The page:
“Dad! Dad! Wake up! Something’s burning!”
When Thomas Farriner, King Charles II’s baker, went to bed on the night of September 1, 1666, he forgot to put out the ovens. Early the next morning, the wooden house caught fire, and by September 6, when they were finally extinguished, the flames had destroyed 80% of London.
Farriner’s maid was one of the surprisingly few (maybe only 6) people who died in the disaster, but the baker and his children escaped through a window. A month later, three members of the family were part of a jury that found a French watchmaker, Robert Hubert, guilty of deliberately starting the fire. The poor man, whose confession was possibly made under torture, was not even in the country on September 2!
But, back to the bakery on Pudding Lane. Sparks jumped across the street and set fire to straw in the stables of the Star Inn, and the blaze really got out of control in nearby Thames Street, with its warehouses full of flammable materials (oil, coal, alcohol, candles). Almost all the buildings in the city were made of wood – very dry after a long, hot summer – and a strong wind was blowing: the ingredients of a catastrophe.
This was the second catastrophe in the space of two years. In 1665 the Great Plague had killed around 100,000 people – or a quarter of London’s population. The king and his family had been criticised by some for escaping from the city during the epidemic, but now he stayed and organized the operation to fight the fire. He ordered the firefighters to pull down buildings to create firebreaks, and was even seen with a bucket and spade, helping in the battle to save the capital.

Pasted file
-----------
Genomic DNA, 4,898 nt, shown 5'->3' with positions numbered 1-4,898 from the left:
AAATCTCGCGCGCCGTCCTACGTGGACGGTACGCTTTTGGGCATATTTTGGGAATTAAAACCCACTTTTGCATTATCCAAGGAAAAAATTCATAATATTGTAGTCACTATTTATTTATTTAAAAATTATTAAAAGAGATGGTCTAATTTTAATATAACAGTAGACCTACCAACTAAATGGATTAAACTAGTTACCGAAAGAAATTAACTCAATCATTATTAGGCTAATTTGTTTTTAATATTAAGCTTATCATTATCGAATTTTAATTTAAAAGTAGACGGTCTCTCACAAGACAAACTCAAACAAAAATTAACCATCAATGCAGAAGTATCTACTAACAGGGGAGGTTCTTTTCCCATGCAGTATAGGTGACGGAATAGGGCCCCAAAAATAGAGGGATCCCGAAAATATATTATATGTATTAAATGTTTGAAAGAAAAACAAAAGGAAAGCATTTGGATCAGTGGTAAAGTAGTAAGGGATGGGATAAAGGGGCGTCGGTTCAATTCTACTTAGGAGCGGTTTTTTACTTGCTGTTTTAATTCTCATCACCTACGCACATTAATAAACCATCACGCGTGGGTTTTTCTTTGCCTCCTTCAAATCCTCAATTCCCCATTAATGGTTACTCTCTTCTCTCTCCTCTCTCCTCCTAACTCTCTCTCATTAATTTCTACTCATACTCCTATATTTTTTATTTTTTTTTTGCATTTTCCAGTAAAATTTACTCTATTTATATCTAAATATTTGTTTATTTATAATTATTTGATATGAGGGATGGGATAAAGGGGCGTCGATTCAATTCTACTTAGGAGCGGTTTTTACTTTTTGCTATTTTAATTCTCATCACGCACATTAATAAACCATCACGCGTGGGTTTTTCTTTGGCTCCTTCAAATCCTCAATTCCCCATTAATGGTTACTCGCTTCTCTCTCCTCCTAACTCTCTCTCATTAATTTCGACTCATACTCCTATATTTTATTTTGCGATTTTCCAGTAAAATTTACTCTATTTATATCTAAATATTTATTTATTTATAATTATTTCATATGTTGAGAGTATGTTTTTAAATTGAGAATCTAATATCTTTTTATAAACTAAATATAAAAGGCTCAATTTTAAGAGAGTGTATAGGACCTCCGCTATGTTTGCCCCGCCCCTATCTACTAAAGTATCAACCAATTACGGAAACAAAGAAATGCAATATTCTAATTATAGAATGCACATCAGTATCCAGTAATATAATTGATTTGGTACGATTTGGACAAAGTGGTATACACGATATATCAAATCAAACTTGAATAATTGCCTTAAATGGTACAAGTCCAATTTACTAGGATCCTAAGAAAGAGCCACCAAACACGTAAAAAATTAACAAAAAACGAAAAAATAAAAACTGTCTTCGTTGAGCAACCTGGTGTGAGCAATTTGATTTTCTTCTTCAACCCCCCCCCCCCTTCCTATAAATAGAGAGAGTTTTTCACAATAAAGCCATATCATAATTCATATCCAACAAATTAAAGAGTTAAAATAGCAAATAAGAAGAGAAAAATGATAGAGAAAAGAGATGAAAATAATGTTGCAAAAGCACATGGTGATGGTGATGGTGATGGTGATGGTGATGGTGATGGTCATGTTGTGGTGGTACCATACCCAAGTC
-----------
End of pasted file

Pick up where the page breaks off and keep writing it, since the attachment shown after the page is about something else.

Eventually, the wind stopped blowing so hard and the fire, which had been visible from 30 miles away, was out. By then it had destroyed 13,200 houses, 87 churches, many public buildings, and St Paul’s Cathedral. The famous architect Sir Christopher Wren was given the job of re-building London and his most famous creation is the great cathedral, completed in 1711. The new city was cleaner and safer, with wider streets and buildings made of brick or stone instead of wood.
The Monument to the Great Fire of London, built between 1671 and 1677, 62m high, stands 62m from the point where the fire started. Another small monument in Smithfield, central London, marks the place where it was stopped. And in 1986, in an official ceremony, the city’s bakers apologised to the Mayor for their colleague’s carelessness 320 years earlier.